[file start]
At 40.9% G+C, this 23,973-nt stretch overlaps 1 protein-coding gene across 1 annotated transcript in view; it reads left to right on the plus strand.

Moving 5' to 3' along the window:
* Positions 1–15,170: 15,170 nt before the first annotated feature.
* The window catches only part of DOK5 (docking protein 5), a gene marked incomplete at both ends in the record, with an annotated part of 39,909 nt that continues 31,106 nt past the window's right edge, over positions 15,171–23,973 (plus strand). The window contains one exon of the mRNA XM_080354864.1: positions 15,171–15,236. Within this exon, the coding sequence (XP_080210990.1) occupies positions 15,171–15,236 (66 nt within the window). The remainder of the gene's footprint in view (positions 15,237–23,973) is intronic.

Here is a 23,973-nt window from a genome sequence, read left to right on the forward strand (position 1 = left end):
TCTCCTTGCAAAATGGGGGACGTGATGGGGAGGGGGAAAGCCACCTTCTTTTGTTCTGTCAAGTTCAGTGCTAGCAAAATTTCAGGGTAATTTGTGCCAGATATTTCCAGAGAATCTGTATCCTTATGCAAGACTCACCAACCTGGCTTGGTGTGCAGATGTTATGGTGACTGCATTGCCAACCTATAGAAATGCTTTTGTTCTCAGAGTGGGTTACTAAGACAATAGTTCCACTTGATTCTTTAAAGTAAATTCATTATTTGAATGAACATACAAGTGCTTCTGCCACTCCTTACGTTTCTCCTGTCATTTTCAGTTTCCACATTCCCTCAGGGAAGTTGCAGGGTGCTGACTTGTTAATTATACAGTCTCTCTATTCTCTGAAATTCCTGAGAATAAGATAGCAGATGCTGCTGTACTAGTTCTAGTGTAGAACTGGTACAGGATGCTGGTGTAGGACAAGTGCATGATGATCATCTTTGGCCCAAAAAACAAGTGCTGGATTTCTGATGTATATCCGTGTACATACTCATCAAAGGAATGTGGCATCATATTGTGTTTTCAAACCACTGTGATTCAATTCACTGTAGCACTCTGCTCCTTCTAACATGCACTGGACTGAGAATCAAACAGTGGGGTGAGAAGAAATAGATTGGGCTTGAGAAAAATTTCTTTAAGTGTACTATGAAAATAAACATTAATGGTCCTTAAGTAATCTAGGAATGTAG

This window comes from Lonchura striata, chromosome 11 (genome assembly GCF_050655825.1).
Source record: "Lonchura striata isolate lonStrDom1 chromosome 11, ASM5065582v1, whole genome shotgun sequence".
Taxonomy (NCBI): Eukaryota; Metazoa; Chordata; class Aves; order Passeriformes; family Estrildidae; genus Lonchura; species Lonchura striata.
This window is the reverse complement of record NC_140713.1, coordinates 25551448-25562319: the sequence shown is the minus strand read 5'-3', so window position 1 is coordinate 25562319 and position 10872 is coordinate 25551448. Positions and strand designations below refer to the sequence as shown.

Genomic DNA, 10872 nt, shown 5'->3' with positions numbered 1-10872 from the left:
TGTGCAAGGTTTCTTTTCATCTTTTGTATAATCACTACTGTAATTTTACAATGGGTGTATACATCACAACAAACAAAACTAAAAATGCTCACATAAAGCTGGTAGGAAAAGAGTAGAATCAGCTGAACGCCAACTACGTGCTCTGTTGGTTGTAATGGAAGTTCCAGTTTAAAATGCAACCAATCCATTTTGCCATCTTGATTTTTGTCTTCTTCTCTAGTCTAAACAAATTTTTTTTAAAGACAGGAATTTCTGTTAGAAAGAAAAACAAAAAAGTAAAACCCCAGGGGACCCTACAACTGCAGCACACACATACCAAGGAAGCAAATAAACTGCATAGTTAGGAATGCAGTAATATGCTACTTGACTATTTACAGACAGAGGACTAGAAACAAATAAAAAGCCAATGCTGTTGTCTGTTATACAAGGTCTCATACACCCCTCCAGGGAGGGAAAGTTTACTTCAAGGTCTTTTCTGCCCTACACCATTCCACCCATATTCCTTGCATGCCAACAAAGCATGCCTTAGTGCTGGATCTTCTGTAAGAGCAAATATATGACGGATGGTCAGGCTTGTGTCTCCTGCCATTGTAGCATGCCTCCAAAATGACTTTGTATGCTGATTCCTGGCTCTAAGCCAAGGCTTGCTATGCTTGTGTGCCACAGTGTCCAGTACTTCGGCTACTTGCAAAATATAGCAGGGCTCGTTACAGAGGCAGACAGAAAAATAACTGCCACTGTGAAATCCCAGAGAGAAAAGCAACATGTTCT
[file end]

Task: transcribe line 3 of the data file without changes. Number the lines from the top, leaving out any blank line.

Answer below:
* Positions 1–15,170: 15,170 nt before the first annotated feature.